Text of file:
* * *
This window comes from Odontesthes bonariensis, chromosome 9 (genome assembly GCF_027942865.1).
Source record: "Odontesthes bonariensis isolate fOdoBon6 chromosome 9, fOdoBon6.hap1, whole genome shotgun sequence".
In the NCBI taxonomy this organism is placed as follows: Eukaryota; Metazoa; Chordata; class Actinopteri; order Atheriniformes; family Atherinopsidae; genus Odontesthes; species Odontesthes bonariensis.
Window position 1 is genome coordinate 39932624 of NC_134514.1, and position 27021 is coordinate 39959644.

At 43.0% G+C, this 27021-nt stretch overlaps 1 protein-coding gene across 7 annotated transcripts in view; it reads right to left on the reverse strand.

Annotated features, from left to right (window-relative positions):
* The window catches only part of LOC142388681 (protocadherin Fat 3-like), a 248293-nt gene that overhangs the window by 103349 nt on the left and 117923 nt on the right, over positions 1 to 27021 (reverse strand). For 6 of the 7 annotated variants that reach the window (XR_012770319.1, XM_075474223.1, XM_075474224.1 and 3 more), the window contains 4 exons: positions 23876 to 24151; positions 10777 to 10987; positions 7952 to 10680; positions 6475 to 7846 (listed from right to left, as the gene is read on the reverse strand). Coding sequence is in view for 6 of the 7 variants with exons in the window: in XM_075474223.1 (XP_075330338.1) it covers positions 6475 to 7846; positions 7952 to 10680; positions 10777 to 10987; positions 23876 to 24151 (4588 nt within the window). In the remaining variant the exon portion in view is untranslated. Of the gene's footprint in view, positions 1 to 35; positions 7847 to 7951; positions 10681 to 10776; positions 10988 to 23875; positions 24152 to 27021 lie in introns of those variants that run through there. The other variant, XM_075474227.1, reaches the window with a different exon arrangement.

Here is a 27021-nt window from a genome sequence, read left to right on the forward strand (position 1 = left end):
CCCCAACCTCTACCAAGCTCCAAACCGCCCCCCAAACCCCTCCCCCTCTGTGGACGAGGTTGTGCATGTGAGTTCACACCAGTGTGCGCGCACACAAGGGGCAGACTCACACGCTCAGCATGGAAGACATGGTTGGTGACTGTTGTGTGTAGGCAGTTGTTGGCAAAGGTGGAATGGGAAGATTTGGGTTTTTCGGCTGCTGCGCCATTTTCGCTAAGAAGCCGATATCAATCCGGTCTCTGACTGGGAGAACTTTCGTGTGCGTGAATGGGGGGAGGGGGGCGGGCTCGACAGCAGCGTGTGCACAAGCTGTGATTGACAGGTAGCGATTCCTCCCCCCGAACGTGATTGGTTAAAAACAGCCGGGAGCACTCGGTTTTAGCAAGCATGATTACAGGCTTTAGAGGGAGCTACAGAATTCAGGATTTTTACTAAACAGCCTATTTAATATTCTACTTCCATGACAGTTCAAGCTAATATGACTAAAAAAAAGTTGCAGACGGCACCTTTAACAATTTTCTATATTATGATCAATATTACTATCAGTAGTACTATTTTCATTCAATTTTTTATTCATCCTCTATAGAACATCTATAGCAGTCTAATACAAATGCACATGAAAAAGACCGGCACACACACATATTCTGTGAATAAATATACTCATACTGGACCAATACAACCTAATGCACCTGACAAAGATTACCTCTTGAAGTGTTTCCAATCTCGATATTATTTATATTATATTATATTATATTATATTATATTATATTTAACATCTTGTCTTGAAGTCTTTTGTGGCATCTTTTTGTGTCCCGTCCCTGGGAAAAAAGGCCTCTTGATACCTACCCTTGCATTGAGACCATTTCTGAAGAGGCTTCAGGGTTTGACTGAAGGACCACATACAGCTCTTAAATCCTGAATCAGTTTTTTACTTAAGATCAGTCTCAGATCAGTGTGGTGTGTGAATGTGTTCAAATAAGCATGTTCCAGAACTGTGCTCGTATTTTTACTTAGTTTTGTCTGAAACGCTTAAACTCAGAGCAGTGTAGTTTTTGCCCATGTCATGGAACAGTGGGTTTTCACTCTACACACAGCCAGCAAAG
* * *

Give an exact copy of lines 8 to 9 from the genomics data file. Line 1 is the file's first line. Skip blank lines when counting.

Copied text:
Here is a 27021-nt window from a genome sequence, read left to right on the forward strand (position 1 = left end):
CCCCAACCTCTACCAAGCTCCAAACCGCCCCCCAAACCCCTCCCCCTCTGTGGACGAGGTTGTGCATGTGAGTTCACACCAGTGTGCGCGCACACAAGGGGCAGACTCACACGCTCAGCATGGAAGACATGGTTGGTGACTGTTGTGTGTAGGCAGTTGTTGGCAAAGGTGGAATGGGAAGATTTGGGTTTTTCGGCTGCTGCGCCATTTTCGCTAAGAAGCCGATATCAATCCGGTCTCTGACTGGGAGAACTTTCGTGTGCGTGAATGGGGGGAGGGGGGCGGGCTCGACAGCAGCGTGTGCACAAGCTGTGATTGACAGGTAGCGATTCCTCCCCCCGAACGTGATTGGTTAAAAACAGCCGGGAGCACTCGGTTTTAGCAAGCATGATTACAGGCTTTAGAGGGAGCTACAGAATTCAGGATTTTTACTAAACAGCCTATTTAATATTCTACTTCCATGACAGTTCAAGCTAATATGACTAAAAAAAAGTTGCAGACGGCACCTTTAACAATTTTCTATATTATGATCAATATTACTATCAGTAGTACTATTTTCATTCAATTTTTTATTCATCCTCTATAGAACATCTATAGCAGTCTAATACAAATGCACATGAAAAAGACCGGCACACACACATATTCTGTGAATAAATATACTCATACTGGACCAATACAACCTAATGCACCTGACAAAGATTACCTCTTGAAGTGTTTCCAATCTCGATATTATTTATATTATATTATATTATATTATATTATATTATATTTAACATCTTGTCTTGAAGTCTTTTGTGGCATCTTTTTGTGTCCCGTCCCTGGGAAAAAAGGCCTCTTGATACCTACCCTTGCATTGAGACCATTTCTGAAGAGGCTTCAGGGTTTGACTGAAGGACCACATACAGCTCTTAAATCCTGAATCAGTTTTTTACTTAAGATCAGTCTCAGATCAGTGTGGTGTGTGAATGTGTTCAAATAAGCATGTTCCAGAACTGTGCTCGTATTTTTACTTAGTTTTGTCTGAAACGCTTAAACTCAGAGCAGTGTAGTTTTTGCCCATGTCATGGAACAGTGGGTTTTCACTCTACACACAGCCAGCAAAG